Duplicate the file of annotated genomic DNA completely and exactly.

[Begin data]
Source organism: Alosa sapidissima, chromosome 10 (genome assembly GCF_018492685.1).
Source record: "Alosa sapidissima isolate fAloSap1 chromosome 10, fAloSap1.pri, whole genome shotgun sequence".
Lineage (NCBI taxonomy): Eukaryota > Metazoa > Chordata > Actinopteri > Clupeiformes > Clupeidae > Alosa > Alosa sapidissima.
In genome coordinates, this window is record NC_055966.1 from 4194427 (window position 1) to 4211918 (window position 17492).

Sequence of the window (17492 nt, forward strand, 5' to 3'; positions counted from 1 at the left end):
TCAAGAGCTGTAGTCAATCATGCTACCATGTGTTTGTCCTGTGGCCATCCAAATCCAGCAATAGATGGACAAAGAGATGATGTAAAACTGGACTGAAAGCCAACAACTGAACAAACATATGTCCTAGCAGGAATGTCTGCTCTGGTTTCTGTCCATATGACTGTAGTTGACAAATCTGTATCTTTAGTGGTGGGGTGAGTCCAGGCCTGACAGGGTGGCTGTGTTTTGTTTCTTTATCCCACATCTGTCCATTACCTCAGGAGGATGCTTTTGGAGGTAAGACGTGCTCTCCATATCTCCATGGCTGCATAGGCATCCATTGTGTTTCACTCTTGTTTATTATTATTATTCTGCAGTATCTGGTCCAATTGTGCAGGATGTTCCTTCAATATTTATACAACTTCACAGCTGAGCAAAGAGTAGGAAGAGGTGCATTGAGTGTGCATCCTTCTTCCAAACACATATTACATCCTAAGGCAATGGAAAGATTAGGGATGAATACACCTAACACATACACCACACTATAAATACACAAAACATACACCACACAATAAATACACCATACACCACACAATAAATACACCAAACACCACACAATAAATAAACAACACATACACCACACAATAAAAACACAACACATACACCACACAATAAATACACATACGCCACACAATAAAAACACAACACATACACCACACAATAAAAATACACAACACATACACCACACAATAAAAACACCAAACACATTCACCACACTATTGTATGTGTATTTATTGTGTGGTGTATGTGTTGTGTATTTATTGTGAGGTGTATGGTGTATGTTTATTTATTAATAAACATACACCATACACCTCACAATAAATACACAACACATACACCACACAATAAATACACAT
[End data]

Source organism: Alosa sapidissima, chromosome 10 (genome assembly GCF_018492685.1).
Source record: "Alosa sapidissima isolate fAloSap1 chromosome 10, fAloSap1.pri, whole genome shotgun sequence".
Lineage (NCBI taxonomy): Eukaryota > Metazoa > Chordata > Actinopteri > Clupeiformes > Clupeidae > Alosa > Alosa sapidissima.
In genome coordinates, this window is record NC_055966.1 from 4194427 (window position 1) to 4211918 (window position 17492).

Sequence of the window (17492 nt, forward strand, 5' to 3'; positions counted from 1 at the left end):
TCAAGAGCTGTAGTCAATCATGCTACCATGTGTTTGTCCTGTGGCCATCCAAATCCAGCAATAGATGGACAAAGAGATGATGTAAAACTGGACTGAAAGCCAACAACTGAACAAACATATGTCCTAGCAGGAATGTCTGCTCTGGTTTCTGTCCATATGACTGTAGTTGACAAATCTGTATCTTTAGTGGTGGGGTGAGTCCAGGCCTGACAGGGTGGCTGTGTTTTGTTTCTTTATCCCACATCTGTCCATTACCTCAGGAGGATGCTTTTGGAGGTAAGACGTGCTCTCCATATCTCCATGGCTGCATAGGCATCCATTGTGTTTCACTCTTGTTTATTATTATTATTCTGCAGTATCTGGTCCAATTGTGCAGGATGTTCCTTCAATATTTATACAACTTCACAGCTGAGCAAAGAGTAGGAAGAGGTGCATTGAGTGTGCATCCTTCTTCCAAACACATATTACATCCTAAGGCAATGGAAAGATTAGGGATGAATACACCTAACACATACACCACACTATAAATACACAAAACATACACCACACAATAAATACACCATACACCACACAATAAATACACCAAACACCACACAATAAATAAACAACACATACACCACACAATAAAAACACAACACATACACCACACAATAAATACACATACGCCACACAATAAAAACACAACACATACACCACACAATAAAAATACACAACACATACACCACACAATAAAAACACCAAACACATTCACCACACTATTGTATGTGTATTTATTGTGTGGTGTATGTGTTGTGTATTTATTGTGAGGTGTATGGTGTATGTTTATTTATTAATAAACATACACCATACACCTCACAATAAATACACAACACATACACCACACAATAAATACACAT